James Clay Fuller

Things We're Not Supposed to Say

Tuesday, January 25, 2011

The real state of our union

By Lydia Howell

"We can have democracy in this country, or we can have great wealth concentrated in the hands of a few, but we can't have both." ....Supreme Court Association Justice Louis Brandeis, served 1916-1939.

“Power concedes nothing without a struggle. It never has and it never will.”....Frederick Douglass, escaped slave,19th century abolitionist, pro-women and labor rights advocate.

Two years into President Barack Obama’s first term, you won’t be reminded of FDR’s New Deal or LBJ’s Great Society. We’ll get a re-run of Bill Clinton’s triangulation (without the theatrics of “empathy” that the Comeback Kid excelled at) while imitating George W. Bush’s “compassionate conservatism.” We'll get emphasis on Obama’s collaboration with Republicans and the remaining Blue Dog Democrats. (Oops, I mean “bi-partisanship.”)

Expect less inspiration and more of Obama‘s lauded “pragmatism”.

There are plenty of issues facing the nation, from never-ending wars to a stalemate on climate change, crumbling infrastructure and the public education crisis. But, all polls agree that jobs and the economy--not the deficit-- are Americans’ top priority across the political spectrum.

Obama will aim to further lower his supporters’ expectations. Nine months after taking office, Obama began slamming the Democratic Party’s liberal/progressive base for daring to notice, much less criticize, his corporate-friendly policies and center-right positions. In the wake of his Simpson-Bowles Deficit Commission, Obama will likely make a sober call for national sacrifice.

The president’s recent Wall Street Journal editorial was hailed as his “reconciliation” with big business, which opposes him in spite of his support for extending Bush’s tax cuts and refusal to restore the post-Great Depression regulations that protected the economy until the Bush casino era.

Continuing the failed policies of the last 30 years, Obama has bowed to the Tea Party resentment of unionized public workers by announcing a freeze on government workers’ wages and that 15 percent of federal employees will be laid off. This adds further injury to Obama’s utter silence on the Employee Free Choice Act, which would have restored American workers’ right to organize; it was something his union supporters expected him and Congressional Democrats to push, but they were stiffed.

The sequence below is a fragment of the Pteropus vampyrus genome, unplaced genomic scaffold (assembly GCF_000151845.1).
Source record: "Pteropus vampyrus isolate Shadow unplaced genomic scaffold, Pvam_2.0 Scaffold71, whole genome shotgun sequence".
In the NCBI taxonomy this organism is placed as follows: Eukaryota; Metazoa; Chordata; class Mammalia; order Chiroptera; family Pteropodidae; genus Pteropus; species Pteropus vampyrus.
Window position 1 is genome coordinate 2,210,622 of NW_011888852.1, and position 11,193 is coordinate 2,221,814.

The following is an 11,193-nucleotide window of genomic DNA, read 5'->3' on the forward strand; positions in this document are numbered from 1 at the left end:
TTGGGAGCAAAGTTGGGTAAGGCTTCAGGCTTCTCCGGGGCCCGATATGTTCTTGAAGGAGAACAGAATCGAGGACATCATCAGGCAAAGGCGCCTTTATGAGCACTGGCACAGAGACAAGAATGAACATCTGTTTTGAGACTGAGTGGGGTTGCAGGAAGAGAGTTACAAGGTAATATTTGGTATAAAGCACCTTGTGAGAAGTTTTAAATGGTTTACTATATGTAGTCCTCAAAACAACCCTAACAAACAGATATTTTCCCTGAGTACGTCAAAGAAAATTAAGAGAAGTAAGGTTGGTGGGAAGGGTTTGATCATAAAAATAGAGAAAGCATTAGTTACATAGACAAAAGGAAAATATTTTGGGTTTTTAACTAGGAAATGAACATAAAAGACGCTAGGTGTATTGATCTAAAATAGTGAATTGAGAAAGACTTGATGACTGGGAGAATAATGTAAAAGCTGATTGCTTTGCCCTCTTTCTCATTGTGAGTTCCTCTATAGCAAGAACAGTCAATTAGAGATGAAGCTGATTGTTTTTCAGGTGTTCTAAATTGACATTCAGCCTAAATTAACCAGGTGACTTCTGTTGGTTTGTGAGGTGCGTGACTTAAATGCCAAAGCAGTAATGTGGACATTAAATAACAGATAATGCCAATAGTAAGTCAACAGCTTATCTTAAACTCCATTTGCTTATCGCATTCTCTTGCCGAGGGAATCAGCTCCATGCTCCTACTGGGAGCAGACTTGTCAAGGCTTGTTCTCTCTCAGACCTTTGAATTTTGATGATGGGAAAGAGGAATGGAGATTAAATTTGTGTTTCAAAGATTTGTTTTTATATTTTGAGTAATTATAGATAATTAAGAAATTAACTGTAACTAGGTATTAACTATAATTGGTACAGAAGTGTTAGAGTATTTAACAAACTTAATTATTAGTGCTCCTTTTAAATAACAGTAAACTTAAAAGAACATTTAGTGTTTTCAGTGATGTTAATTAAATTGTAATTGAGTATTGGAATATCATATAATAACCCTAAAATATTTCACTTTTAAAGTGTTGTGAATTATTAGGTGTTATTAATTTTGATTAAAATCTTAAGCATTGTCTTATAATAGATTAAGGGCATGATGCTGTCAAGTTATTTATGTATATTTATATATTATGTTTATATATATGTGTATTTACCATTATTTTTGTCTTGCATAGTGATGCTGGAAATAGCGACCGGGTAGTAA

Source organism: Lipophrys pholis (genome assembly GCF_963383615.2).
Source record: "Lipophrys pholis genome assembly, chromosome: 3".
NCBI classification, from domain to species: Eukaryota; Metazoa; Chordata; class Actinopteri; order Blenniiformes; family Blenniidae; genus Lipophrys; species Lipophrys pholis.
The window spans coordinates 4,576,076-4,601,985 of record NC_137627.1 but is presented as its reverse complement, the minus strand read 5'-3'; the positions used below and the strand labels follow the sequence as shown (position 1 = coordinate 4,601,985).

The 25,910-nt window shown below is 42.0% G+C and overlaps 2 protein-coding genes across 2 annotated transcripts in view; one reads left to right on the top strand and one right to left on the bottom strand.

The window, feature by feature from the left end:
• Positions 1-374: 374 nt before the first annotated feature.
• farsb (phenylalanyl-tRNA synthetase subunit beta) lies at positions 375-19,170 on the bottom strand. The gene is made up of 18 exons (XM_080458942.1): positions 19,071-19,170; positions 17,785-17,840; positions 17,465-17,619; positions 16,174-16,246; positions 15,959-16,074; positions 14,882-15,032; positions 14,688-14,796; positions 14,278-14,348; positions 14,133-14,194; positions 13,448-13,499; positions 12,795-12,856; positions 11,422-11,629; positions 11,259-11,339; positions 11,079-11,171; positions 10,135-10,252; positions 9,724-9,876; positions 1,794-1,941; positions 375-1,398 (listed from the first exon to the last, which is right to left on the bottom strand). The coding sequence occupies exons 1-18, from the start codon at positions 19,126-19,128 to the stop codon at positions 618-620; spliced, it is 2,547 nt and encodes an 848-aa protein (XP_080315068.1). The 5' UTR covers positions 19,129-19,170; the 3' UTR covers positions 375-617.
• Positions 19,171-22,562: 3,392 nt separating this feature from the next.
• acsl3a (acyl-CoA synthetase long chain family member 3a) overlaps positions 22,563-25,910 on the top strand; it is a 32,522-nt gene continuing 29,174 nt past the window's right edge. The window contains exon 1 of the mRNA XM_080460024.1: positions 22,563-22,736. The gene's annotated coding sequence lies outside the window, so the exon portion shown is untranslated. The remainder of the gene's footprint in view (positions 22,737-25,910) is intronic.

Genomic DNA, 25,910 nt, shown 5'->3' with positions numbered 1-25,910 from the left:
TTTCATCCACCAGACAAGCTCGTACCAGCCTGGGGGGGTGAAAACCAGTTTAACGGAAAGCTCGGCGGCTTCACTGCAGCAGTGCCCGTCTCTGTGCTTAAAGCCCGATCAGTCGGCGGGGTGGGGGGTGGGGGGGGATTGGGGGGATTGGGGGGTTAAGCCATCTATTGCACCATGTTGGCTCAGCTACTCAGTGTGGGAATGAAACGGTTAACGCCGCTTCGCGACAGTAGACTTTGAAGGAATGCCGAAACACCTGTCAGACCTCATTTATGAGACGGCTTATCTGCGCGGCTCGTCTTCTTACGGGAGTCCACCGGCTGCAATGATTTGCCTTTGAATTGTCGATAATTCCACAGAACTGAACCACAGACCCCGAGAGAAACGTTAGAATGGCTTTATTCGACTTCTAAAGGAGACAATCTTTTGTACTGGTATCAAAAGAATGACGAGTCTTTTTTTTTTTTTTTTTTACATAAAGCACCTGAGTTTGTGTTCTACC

Before the State of the Union speech, there were rumors that Social Security and Medicaid were to be on Obama’s deficit-cutting chopping block, which is what his Wall Street and insurance company sponsors desire.

So who will Obama be calling on to make more sacrifices? Wall Street financiers have collected their latest bonuses, bailed-out big banks refuse to make loans to job-creating small businesses, and profitable multinational corporations continue to lay off workers while paying a 15 percent tax rate, if they pay taxes at all. One-third of profitable corporations pay no income taxes in a given year; ExxonMobil paid nothing for 2009, for example. did.)

In the kabuki theatre of American two-party politics, Obama supporters have blamed Republicans for all of the president’s cave-ins to the rich and powerful at the expense of the unemployed and invisible. But, coming into office, Obama filled his economic team with the same Clinton-era de-regulators who helped Republicans create the 2008 Wall Street crisis. His newest appointments reveal the reality of whose interests Barack Obama actually represents and his liberal-progressive supporters must face facts.

Obama’s new chief of staff is JP Morgan executive William Daley, who was instrumental in the Clinton Administration in pushing the job-exporting NAFTA. Heading up the National Economic Council is former $5-million-a-year Goldman Sachs bankster Gene Sperling, who Dean Baker, of the Center for Economic and Policy Research, describes as having “a horrible track record of supporting policies that were bad for the country and good for Wall Street.”

With jobs (not deficits) the number one concern of 73 percent of Americans, Obama picked General Electric CEO Jeff Immalet to head his Jobs Council. In the last three years, Immalet closed 29 factories and laid-off 3,000 workers.

Stacking the table with corporate representatives savvy at gaming Wall Street and shipping U.S. factories overseas while aiming for more “free trade” agreements with places like Colombia is about as tone-deaf as one can get in response to a public experiencing high economic anxiety.

Barack Obama got a two-year free ride from the people who worked hardest to get him elected -- labor unions, healthcare activists, feminists, communities of color, environmentalists, youth and anti-war activists.

After the election, the Organizer-in-Chief reduced his supporters to celebrity-worshipping cheerleaders. When progressives began belatedly protesting Obama’s hybrid of Reagan-Clinton-Bush II policies, he contemptuously dismissed his base with insults worthy of a Fox pundit.

We have a second Gilded Age in the making since Obama’s hero Ronald Reagan came to office 30 years ago, and it is destroying not only the standard of living for everyday people, but, our democracy, too.

Congressional Democrats and Obama have been telling liberals to be happy with half a loaf – but even that has been greatly reduced -- often to crumbs. The crumbs frequently come at an insanely high price, like $700 billion in tax-breaks for billionaires and multi-millionaires.

As outsourcing jobs continues -- often with the support of government subsidies! -- more homes are foreclosed and any government program that addresses human needs is slashed further. Progressives of all stripes therefore must revive the kind of organizing that made every gain in social and economic justice possible in the 1930s to the 1960s.We can certainly make use of 21st century communications technology---especially as we build alternatives to corporate media that censor almost all progressive ideas and actions. But, to counter the right wing Tea Party’s faux populist narrative, we have to re-learn (and propagate) the “people’s history” of social movements as immortalized by people such as the late Howard Zinn.

What might this mean?
Some essentials: